• Coagulation disorders: A number of coagulation disorders affecting the coagulation cascade can affect the body’s ability to prevent bleeds and lead to mucosal bleeding, including bleeding of the lining of the bladder leading to the presence of blood in the urine.
  • Idiopathic renal hematuria: This is a rare condition where a bleed occurs at the level of one or both kidneys. The underlying cause of this condition is unknown.  

“Even tick-borne illness or anything else that interferes with the pets’ clotting ability can be the cause of blood in the urine,” says Grimmett.

While some of these diseases are quite serious, others only require some medication or monitoring. As such, remain calm until you know the cause and understand your dog’s prognosis.

It’s also important to note, says Cleroux, that some conditions can cause “pigmenturia,” which is the presence of pigments (hemoglobin or myoglobin) that can cause a red discoloration to the urine.

“Hence it is essential to perform initial diagnostics (urinalysis) to confirm the cause of the discoloration of urine so that pet can be treated adequately,” she says. “Additional diagnostics may be recommended based on initial findings.”

What to do: How to help a dog who is peeing blood

To find out exactly what is plaguing your pet, here’s what to do next:

1. Call your veterinarian.

Once you’ve had that initial freak out, give your veterinarian a call.

“I would recommend bringing your dog in for an appointment as soon as possible, ideally that day,” says Dr. Sarah Tasse, a veterinarian with Pet Health Network.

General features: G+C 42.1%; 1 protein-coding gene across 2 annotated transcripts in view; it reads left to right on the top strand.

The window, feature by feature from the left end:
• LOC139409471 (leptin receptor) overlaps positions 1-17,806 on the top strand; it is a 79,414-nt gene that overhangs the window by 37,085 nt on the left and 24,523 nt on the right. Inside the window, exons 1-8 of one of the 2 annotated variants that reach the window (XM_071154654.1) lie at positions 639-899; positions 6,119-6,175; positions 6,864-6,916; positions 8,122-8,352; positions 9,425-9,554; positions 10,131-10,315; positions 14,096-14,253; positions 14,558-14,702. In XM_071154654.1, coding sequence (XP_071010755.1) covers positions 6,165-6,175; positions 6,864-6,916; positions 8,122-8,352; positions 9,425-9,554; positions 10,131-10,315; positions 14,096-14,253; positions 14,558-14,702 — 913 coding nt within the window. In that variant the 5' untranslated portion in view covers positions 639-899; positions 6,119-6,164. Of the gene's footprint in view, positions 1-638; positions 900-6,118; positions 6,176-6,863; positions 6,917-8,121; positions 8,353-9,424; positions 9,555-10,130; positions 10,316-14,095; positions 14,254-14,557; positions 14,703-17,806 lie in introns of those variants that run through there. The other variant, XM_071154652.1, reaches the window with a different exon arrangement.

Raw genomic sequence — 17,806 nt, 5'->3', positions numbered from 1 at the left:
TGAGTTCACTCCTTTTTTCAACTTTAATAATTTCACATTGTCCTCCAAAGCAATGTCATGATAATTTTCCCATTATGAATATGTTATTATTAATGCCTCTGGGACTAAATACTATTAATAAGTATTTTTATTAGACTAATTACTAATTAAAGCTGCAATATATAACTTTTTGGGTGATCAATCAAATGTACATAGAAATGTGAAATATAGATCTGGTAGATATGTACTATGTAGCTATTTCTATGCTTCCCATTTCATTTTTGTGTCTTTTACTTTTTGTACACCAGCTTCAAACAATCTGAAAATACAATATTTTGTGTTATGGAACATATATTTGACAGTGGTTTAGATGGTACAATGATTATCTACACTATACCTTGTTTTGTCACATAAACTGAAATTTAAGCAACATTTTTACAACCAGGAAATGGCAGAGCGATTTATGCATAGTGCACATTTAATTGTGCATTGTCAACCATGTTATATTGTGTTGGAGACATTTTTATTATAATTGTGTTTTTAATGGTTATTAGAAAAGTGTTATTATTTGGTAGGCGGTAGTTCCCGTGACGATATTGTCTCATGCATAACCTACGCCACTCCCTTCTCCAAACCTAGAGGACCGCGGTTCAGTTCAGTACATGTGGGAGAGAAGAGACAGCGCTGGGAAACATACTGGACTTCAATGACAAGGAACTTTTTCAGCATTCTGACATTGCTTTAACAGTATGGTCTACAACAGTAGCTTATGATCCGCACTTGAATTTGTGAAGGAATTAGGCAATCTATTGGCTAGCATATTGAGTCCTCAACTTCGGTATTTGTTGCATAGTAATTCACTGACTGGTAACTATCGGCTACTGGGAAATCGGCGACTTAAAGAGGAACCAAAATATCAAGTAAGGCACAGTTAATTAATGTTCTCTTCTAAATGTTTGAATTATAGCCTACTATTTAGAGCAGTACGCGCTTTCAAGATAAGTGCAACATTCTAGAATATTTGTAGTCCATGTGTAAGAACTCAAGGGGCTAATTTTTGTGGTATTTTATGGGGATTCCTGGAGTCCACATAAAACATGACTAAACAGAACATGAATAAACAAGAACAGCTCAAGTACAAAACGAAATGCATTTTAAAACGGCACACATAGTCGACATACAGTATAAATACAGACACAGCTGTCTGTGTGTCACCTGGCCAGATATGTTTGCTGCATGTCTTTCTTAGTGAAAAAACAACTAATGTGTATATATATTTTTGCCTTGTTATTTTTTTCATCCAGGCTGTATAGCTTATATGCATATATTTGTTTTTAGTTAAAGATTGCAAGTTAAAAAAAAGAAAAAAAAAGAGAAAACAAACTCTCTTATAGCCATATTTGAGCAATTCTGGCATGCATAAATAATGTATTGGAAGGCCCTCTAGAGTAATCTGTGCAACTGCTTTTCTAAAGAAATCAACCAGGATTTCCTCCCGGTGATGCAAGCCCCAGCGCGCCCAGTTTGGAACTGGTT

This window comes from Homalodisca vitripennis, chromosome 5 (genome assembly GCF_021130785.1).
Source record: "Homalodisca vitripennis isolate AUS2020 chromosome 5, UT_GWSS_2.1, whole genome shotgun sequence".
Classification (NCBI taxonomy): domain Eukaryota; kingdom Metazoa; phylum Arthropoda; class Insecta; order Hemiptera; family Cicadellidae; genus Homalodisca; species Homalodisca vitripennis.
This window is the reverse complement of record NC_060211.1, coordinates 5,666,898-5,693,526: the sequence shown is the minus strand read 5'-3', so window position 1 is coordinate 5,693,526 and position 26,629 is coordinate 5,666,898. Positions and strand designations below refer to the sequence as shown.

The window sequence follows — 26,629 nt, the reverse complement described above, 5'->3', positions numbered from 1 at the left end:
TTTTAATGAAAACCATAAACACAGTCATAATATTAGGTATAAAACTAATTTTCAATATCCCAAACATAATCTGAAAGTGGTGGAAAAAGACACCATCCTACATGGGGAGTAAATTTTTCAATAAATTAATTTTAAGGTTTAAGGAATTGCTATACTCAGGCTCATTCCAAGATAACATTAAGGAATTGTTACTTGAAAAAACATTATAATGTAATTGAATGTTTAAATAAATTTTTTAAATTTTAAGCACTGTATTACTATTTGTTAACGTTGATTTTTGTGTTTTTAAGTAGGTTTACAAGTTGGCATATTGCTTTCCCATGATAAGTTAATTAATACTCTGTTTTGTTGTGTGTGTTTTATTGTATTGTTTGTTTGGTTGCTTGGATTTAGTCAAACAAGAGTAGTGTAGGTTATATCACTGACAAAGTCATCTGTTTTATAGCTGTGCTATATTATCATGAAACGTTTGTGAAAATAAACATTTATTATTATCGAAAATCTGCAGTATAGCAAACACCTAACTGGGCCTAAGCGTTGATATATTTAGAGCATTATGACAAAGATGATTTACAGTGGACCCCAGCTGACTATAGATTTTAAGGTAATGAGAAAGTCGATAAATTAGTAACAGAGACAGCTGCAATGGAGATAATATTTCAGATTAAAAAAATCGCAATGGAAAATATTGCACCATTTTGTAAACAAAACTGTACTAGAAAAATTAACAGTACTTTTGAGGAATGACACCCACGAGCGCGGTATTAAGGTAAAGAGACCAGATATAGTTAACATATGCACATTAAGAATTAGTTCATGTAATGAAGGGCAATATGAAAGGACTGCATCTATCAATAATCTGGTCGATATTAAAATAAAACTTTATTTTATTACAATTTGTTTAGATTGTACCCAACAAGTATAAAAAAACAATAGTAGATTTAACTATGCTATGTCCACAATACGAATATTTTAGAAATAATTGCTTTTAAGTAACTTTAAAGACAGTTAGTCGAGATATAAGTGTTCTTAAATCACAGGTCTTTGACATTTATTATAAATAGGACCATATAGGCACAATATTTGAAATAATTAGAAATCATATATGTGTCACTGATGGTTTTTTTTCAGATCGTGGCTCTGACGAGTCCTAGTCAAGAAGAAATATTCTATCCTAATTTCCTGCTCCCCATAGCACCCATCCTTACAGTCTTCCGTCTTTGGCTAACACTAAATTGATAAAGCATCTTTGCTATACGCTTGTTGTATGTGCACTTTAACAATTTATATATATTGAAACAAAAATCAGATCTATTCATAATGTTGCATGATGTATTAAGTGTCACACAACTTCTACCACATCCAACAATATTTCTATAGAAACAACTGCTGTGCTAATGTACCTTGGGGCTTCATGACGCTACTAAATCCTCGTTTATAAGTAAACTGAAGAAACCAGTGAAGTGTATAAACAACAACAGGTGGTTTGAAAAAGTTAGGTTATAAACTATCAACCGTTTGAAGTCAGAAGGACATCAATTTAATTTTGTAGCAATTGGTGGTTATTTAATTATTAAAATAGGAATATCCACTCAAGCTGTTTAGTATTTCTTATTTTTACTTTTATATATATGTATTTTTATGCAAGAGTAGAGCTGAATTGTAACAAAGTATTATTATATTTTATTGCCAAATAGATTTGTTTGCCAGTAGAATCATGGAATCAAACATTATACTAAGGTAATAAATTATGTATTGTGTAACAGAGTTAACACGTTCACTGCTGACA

As some causes of hematuria can be quite severe and require immediate treatment, it’s always better to play it safe and reach out to a medical professional as soon as possible.

2. Gather your pet’s medical history.

After you call your veterinarian, you should prepare any medical documents that may help in diagnosing your pet. If any bloodwork or other diagnostics have been performed in the past, it should be brought to the visit, Cleroux recommends.

If you are going to an emergency clinic or seeing a new vet, bring your pet’s vaccination history to your appointment along with any other medical records, such as previous diagnostic test results and information on any prescribed medication.

“This will allow your veterinarian to have the most complete picture and will help determine the cause,” says Tasse.

If you keep up with regular vet visits, your pet should have already been screened for kidney disease as a part of the chemistry panel on her blood work, and these test results provide information that is vital to your vet’s diagnosis.

3. Collect a urine sample if you can.

Your veterinarian may request that you bring in a sample of your dog’s urine. Though it’s ideal to collect a fresh sample during the appointment, “it is often helpful if you can collect a sample at home in case your dog’s bladder is empty when you bring her in,” recommends Tasse.

In an effort to prevent your pet from urinating on the way into the office, you should either carry her or rein her in on a leash so that she doesn’t have a chance to sniff and pee.

4. Let the test results help your vet determine the cause.

Once you’re at the vet’s office, your veterinarian will likely perform a complete physical exam. According to Cleroux, the initial diagnosis should include a urinalysis and urine culture. Bloodwork (including complete blood count, chemistry panel) and imaging of the urinary tract may be performed also.

As mentioned above, hematuria can result from a number of causes including irritation, inflammation and infection, amongst others.